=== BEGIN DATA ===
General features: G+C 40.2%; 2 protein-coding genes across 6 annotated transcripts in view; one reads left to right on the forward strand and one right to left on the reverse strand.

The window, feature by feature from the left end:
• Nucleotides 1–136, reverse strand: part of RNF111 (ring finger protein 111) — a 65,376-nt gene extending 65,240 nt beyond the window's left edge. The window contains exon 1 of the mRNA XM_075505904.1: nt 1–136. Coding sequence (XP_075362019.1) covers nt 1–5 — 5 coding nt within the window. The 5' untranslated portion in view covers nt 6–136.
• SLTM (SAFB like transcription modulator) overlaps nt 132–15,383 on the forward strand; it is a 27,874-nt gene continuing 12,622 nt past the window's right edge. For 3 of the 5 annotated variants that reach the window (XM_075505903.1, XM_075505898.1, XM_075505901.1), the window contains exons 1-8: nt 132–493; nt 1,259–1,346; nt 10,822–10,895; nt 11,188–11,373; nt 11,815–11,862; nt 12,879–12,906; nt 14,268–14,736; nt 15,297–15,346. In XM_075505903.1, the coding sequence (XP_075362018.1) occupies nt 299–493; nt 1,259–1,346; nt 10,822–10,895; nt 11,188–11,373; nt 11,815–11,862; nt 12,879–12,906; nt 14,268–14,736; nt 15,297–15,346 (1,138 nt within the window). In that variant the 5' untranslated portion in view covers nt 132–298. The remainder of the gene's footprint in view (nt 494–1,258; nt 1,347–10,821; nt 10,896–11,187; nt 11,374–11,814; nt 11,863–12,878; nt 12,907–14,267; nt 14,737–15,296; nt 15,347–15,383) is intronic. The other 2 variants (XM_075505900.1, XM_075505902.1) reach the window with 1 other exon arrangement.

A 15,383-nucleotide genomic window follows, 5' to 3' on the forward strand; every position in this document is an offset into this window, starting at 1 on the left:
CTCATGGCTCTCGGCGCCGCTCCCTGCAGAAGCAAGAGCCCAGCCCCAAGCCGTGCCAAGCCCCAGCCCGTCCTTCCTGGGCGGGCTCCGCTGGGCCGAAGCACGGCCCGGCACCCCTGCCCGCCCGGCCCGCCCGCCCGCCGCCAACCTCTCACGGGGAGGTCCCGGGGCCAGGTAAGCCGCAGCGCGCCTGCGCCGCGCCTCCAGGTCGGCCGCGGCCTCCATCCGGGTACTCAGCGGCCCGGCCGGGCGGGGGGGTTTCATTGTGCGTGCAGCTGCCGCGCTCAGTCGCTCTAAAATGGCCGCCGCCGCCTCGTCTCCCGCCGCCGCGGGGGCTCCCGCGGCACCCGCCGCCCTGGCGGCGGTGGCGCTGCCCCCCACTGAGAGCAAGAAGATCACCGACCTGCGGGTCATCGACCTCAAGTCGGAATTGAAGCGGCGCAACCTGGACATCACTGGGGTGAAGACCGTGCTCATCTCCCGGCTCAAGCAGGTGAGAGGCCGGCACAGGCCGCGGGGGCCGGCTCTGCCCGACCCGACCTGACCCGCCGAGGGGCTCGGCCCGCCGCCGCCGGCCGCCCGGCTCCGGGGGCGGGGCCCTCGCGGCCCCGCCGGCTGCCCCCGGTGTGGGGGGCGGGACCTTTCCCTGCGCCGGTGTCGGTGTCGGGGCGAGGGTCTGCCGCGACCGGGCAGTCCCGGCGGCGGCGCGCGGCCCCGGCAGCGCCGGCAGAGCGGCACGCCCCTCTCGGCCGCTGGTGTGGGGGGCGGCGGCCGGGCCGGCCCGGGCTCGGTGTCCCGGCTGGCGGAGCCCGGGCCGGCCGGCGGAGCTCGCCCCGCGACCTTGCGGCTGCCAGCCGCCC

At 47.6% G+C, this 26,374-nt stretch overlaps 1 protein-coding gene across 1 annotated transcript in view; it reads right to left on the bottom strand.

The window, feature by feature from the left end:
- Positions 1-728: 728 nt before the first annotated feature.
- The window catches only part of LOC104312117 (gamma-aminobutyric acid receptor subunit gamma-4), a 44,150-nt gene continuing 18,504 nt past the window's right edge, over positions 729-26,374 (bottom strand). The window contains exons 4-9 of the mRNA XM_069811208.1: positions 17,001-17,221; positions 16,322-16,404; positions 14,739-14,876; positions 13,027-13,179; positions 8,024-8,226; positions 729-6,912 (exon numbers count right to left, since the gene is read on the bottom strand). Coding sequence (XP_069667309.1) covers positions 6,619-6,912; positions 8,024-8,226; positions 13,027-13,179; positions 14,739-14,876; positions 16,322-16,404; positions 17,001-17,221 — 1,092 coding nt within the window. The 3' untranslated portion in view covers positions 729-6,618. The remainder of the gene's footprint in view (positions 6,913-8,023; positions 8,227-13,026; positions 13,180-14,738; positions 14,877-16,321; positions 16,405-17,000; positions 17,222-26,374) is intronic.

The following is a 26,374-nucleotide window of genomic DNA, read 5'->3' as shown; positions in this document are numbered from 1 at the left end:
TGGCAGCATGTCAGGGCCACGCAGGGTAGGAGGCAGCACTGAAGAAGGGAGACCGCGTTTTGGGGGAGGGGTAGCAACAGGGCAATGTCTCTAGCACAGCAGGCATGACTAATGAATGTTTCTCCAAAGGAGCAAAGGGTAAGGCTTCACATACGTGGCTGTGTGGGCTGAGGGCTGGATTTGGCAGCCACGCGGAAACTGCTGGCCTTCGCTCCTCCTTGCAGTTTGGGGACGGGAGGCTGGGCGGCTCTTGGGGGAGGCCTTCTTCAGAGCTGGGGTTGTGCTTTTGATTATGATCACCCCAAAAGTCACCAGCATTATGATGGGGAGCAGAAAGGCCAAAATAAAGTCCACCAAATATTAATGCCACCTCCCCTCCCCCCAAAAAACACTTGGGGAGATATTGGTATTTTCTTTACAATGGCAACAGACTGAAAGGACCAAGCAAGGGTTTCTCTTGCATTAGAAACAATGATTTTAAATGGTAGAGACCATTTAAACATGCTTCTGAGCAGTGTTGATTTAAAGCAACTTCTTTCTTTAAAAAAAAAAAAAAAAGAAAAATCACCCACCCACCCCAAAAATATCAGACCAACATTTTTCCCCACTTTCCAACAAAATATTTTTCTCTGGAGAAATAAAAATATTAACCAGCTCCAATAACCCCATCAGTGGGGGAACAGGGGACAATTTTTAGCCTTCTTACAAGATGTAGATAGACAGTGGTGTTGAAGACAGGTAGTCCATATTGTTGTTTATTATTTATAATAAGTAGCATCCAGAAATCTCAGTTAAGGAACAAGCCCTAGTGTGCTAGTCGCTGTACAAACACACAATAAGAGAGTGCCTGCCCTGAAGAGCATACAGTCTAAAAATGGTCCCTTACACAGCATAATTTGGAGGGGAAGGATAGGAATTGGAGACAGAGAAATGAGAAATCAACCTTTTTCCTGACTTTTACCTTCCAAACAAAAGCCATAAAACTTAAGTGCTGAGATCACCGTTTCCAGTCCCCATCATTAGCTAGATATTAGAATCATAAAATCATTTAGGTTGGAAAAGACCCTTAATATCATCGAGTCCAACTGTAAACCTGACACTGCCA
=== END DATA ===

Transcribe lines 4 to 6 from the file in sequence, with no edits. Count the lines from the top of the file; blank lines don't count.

• SLTM (SAFB like transcription modulator) overlaps nt 132–15,383 on the forward strand; it is a 27,874-nt gene continuing 12,622 nt past the window's right edge. For 3 of the 5 annotated variants that reach the window (XM_075505903.1, XM_075505898.1, XM_075505901.1), the window contains exons 1-8: nt 132–493; nt 1,259–1,346; nt 10,822–10,895; nt 11,188–11,373; nt 11,815–11,862; nt 12,879–12,906; nt 14,268–14,736; nt 15,297–15,346. In XM_075505903.1, the coding sequence (XP_075362018.1) occupies nt 299–493; nt 1,259–1,346; nt 10,822–10,895; nt 11,188–11,373; nt 11,815–11,862; nt 12,879–12,906; nt 14,268–14,736; nt 15,297–15,346 (1,138 nt within the window). In that variant the 5' untranslated portion in view covers nt 132–298. The remainder of the gene's footprint in view (nt 494–1,258; nt 1,347–10,821; nt 10,896–11,187; nt 11,374–11,814; nt 11,863–12,878; nt 12,907–14,267; nt 14,737–15,296; nt 15,347–15,383) is intronic. The other 2 variants (XM_075505900.1, XM_075505902.1) reach the window with 1 other exon arrangement.

A 15,383-nucleotide genomic window follows, 5' to 3' on the forward strand; every position in this document is an offset into this window, starting at 1 on the left:
CTCATGGCTCTCGGCGCCGCTCCCTGCAGAAGCAAGAGCCCAGCCCCAAGCCGTGCCAAGCCCCAGCCCGTCCTTCCTGGGCGGGCTCCGCTGGGCCGAAGCACGGCCCGGCACCCCTGCCCGCCCGGCCCGCCCGCCCGCCGCCAACCTCTCACGGGGAGGTCCCGGGGCCAGGTAAGCCGCAGCGCGCCTGCGCCGCGCCTCCAGGTCGGCCGCGGCCTCCATCCGGGTACTCAGCGGCCCGGCCGGGCGGGGGGGTTTCATTGTGCGTGCAGCTGCCGCGCTCAGTCGCTCTAAAATGGCCGCCGCCGCCTCGTCTCCCGCCGCCGCGGGGGCTCCCGCGGCACCCGCCGCCCTGGCGGCGGTGGCGCTGCCCCCCACTGAGAGCAAGAAGATCACCGACCTGCGGGTCATCGACCTCAAGTCGGAATTGAAGCGGCGCAACCTGGACATCACTGGGGTGAAGACCGTGCTCATCTCCCGGCTCAAGCAGGTGAGAGGCCGGCACAGGCCGCGGGGGCCGGCTCTGCCCGACCCGACCTGACCCGCCGAGGGGCTCGGCCCGCCGCCGCCGGCCGCCCGGCTCCGGGGGCGGGGCCCTCGCGGCCCCGCCGGCTGCCCCCGGTGTGGGGGGCGGGACCTTTCCCTGCGCCGGTGTCGGTGTCGGGGCGAGGGTCTGCCGCGACCGGGCAGTCCCGGCGGCGGCGCGCGGCCCCGGCAGCGCCGGCAGAGCGGCACGCCCCTCTCGGCCGCTGGTGTGGGGGGCGGCGGCCGGGCCGGCCCGGGCTCGGTGTCCCGGCTGGCGGAGCCCGGGCCGGCCGGCGGAGCTCGCCCCGCGACCTTGCGGCTGCCAGCCGCCC